Words by Prof Brian Evans AoU, Professor of Urbanism, Glasgow School of Art
First published: Journal 1, 2012
Universities have for some time been limbering up to a new kind of research offer that is more pragmatic, purposeful and locally orientated than the classic model. They are starting to think less in terms of what can the Romans do for us, and more along the lines of what can we do for the Romans. The resulting quid pro quo is a subtle and, in the present climate, engaging opportunity to explore long term themes and short term solutions in a wider urban setting.
When the Glasgow Urban Laboratory was approached by Glasgow City Council to help develop its City Vision, I realised it needed an approach that would ensure that both the city and the university really got something out of it, which meant the role of the Lab needed to be that of facilitator rather than that of lead consultant. We found that GCC had the tendency to focus on a vision process rather like a football team’s approach to a major championship – taking it on one match at a time – rather than seeing a bigger arc of thought emerging. It wasn’t until Professor Alan McGregor got involved, a leading labour market economist at the University of Glasgow, that the joined-up-ness really started to happen. He pointed out there were unique possibilities for engendering thought leadership and capacity building that were part and parcel of us all working together.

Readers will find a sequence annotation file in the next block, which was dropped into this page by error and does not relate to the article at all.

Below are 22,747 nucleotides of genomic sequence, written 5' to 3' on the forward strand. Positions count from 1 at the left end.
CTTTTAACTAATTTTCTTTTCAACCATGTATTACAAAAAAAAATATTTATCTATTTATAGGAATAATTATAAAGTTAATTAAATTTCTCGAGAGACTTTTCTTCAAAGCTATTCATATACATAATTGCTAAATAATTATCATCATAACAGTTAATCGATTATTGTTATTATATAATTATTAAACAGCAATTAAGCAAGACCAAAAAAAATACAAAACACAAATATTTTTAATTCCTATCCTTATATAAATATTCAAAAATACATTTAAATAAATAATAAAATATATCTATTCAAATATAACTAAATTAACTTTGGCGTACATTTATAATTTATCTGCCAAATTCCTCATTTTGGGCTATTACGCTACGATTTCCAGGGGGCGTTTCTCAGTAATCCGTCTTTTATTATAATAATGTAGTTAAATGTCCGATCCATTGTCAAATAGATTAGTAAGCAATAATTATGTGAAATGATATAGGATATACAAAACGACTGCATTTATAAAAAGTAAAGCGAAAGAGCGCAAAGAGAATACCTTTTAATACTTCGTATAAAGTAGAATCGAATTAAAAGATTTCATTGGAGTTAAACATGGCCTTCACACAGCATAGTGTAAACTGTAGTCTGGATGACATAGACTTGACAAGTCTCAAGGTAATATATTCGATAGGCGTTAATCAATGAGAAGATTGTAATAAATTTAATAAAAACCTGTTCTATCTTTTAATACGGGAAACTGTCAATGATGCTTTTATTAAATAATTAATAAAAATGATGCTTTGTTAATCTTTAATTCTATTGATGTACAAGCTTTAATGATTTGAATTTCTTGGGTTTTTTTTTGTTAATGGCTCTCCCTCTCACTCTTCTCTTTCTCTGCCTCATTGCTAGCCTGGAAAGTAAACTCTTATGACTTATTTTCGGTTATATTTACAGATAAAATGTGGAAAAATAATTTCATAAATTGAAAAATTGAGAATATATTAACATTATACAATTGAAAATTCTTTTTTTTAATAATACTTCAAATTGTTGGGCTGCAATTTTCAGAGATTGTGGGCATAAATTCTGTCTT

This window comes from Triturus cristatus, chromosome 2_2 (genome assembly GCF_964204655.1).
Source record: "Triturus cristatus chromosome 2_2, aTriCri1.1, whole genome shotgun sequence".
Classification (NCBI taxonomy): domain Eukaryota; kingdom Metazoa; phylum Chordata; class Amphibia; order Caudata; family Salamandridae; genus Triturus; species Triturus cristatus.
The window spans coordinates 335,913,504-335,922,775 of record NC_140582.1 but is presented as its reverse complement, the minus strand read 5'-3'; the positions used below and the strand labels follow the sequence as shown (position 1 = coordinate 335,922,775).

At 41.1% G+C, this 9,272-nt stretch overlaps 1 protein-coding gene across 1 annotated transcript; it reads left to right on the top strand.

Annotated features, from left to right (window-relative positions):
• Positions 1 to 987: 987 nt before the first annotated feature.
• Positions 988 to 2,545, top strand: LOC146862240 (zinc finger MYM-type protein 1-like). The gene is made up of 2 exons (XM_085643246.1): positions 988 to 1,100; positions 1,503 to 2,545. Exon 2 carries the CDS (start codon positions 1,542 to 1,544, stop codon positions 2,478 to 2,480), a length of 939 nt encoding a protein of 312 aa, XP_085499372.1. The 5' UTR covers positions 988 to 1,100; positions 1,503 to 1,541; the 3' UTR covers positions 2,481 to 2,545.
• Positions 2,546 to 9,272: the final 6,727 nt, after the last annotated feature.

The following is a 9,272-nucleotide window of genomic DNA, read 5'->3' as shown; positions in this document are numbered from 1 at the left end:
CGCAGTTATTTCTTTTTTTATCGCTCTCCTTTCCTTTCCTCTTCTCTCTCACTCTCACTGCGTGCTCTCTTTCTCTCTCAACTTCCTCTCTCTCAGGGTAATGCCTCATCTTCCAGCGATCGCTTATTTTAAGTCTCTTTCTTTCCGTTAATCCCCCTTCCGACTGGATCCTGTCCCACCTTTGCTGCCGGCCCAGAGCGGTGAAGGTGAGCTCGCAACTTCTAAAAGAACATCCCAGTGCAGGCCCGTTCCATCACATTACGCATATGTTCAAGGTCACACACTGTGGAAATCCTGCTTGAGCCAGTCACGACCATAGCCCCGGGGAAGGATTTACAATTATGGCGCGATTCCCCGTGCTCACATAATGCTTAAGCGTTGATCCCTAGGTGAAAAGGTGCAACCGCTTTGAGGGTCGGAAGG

Having taken the vision process through to the point where the vision document itself is to be published and put out for consultation by the Council, I can now take a step back and start to work with the resultant capacities and insights that have arisen, and can start to make sense of the whole experience and what it has made us aware of.
One thing is for sure, at the very heart of the fifty year vision is a desire to turn it into reality. That might sound obvious, but so many so-called ‘visions’ remain just that – a set of ideas. The fact that this process produced a document that commits to core values in its delivery phase which espouse creativity and enterprise, opportunity and fairness, together with teamwork and respect, is I like to think a result of how we have worked on it so far. There’s been genuine team effort, and ideas working in different spheres, and a profound overriding belief that only if it’s creative and enterprising will this vision actually see the light of day.
There are many aspect of the City Vision that can be taken forward and drilled into further. It’s important for all those involved to take this valuable learning experience and the many insights it’s precipitated back into our respective organisations and put them to work. This is an important and necessary part of the knowledge exchange that often gets forgotten or passed over, in the rush to get on with other things.
I have come away with the strong sense that there’s no end to what you can achieve if you don’t mind who takes the credit. We have also managed to develop a new identity for the Urban Lab, whereby it’s something of a reference point for the city – and after operating for a good five years now, this is something you can’t just decide to be – you have to earn it.
The reach of our consultation work is also very important – it’s about the language we use to talk about the ideas, and the practical ways in which we try and get things going with real people and real communities. We need to keep asking ourselves, how do we put things into words about cities, so people grasp abstract difficult things?
Because the thing we most need right now is a different kind of sign up – not the kind that’s in it for today and onto the next thing tomorrow, but a truly sustained interest and belief in a place, enough to see it through all the painful changes it might need to undergo.
We really don’t ask people to do this often enough.
Prof Brian Evans AoU, Professor of Urbanism, Glasgow School of Art